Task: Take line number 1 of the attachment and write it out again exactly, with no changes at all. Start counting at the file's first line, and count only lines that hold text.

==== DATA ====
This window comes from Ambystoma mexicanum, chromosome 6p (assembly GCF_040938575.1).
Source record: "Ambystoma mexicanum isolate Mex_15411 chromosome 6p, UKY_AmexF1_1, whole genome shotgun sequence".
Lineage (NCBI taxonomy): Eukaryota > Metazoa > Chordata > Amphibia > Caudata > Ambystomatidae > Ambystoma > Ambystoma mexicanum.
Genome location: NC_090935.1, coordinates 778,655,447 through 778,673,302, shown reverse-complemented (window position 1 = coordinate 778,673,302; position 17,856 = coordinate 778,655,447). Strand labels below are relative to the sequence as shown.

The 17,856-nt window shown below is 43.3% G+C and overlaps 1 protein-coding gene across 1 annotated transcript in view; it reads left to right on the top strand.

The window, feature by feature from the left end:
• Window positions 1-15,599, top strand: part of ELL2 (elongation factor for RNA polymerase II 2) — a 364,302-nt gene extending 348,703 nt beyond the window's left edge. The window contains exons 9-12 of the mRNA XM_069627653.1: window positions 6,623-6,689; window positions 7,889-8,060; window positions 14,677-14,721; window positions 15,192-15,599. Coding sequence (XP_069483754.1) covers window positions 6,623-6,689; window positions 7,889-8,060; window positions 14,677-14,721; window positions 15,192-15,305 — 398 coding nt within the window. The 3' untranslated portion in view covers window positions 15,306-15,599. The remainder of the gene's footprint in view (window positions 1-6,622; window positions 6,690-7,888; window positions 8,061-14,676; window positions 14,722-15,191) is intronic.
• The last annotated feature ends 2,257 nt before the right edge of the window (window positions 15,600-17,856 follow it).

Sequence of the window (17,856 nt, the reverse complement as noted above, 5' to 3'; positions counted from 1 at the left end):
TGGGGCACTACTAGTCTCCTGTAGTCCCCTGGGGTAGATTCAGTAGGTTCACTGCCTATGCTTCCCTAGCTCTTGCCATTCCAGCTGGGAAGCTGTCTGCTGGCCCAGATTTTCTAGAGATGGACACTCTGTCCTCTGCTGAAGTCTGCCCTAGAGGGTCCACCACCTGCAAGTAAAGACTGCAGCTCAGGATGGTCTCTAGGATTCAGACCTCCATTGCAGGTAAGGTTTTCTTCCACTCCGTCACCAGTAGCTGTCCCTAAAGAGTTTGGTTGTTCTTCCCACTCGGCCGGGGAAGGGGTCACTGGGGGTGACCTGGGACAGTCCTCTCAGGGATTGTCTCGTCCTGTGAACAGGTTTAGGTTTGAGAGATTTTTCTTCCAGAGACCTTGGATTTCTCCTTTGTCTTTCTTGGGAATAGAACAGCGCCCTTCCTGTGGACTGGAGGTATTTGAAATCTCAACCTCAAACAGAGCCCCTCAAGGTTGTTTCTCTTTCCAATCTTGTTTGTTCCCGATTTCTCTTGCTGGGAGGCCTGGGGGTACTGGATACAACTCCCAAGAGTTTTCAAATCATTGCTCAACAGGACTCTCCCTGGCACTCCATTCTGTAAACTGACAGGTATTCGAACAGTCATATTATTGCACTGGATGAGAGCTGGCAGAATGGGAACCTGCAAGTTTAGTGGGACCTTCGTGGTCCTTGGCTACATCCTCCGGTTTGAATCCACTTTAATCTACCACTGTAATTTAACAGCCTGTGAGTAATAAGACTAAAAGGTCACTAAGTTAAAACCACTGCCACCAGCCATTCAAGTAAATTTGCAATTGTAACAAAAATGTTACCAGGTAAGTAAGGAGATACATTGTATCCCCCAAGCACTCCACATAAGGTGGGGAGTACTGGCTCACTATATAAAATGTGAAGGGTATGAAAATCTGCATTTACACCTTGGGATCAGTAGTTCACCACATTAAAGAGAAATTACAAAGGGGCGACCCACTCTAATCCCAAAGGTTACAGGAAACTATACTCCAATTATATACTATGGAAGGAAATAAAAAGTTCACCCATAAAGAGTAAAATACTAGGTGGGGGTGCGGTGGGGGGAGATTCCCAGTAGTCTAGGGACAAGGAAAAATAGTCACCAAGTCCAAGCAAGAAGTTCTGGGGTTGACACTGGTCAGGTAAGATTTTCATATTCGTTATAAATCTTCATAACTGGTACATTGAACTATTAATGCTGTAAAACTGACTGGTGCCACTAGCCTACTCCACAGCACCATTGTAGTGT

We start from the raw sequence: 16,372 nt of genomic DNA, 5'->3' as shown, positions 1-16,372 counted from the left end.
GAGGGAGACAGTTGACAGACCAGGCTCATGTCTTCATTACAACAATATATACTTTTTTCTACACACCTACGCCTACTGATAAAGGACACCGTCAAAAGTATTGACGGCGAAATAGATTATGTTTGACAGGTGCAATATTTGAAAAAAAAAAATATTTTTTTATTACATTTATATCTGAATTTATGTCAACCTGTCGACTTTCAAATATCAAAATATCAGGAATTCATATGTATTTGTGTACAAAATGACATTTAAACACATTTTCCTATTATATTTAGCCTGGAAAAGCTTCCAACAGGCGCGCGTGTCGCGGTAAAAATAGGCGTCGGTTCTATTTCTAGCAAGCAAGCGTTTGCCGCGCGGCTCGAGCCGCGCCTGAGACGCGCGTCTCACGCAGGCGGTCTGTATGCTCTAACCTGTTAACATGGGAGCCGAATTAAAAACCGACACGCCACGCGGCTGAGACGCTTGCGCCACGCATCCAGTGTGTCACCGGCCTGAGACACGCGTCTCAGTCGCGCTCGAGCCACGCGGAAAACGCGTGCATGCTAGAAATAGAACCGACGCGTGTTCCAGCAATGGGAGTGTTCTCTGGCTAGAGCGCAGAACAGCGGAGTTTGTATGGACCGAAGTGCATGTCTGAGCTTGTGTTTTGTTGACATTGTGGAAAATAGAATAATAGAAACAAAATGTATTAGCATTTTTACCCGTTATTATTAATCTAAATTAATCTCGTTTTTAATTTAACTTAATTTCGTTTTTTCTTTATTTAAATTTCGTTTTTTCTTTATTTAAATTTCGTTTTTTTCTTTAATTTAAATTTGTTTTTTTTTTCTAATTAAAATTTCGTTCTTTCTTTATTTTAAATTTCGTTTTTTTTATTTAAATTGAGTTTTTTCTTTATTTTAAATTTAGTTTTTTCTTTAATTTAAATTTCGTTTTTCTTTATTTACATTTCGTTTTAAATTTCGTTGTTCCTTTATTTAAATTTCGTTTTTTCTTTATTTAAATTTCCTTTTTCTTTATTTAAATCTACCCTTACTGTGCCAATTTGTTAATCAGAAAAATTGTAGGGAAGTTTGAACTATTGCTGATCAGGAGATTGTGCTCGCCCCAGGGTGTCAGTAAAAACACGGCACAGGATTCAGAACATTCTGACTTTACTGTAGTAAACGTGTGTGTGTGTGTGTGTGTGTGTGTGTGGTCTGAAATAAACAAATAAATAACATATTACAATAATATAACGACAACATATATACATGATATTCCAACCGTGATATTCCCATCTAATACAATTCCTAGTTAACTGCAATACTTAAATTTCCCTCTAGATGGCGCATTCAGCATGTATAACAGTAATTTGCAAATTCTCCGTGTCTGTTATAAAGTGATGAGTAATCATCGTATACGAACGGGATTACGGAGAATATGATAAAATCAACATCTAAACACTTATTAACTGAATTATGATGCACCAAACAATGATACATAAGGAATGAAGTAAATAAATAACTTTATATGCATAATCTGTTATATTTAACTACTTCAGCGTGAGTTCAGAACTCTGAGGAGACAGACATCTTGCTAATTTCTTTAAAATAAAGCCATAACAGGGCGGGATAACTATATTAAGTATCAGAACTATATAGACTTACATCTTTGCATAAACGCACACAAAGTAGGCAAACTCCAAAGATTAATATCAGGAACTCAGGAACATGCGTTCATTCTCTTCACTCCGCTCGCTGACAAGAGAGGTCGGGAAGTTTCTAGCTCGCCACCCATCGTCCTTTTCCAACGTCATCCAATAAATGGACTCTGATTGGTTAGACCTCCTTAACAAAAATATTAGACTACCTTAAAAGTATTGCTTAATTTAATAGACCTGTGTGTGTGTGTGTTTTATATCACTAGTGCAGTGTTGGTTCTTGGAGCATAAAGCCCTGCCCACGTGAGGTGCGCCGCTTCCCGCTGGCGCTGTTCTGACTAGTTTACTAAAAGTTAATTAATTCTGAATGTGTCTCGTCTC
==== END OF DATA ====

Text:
This window comes from Ambystoma mexicanum, chromosome 6p (assembly GCF_040938575.1).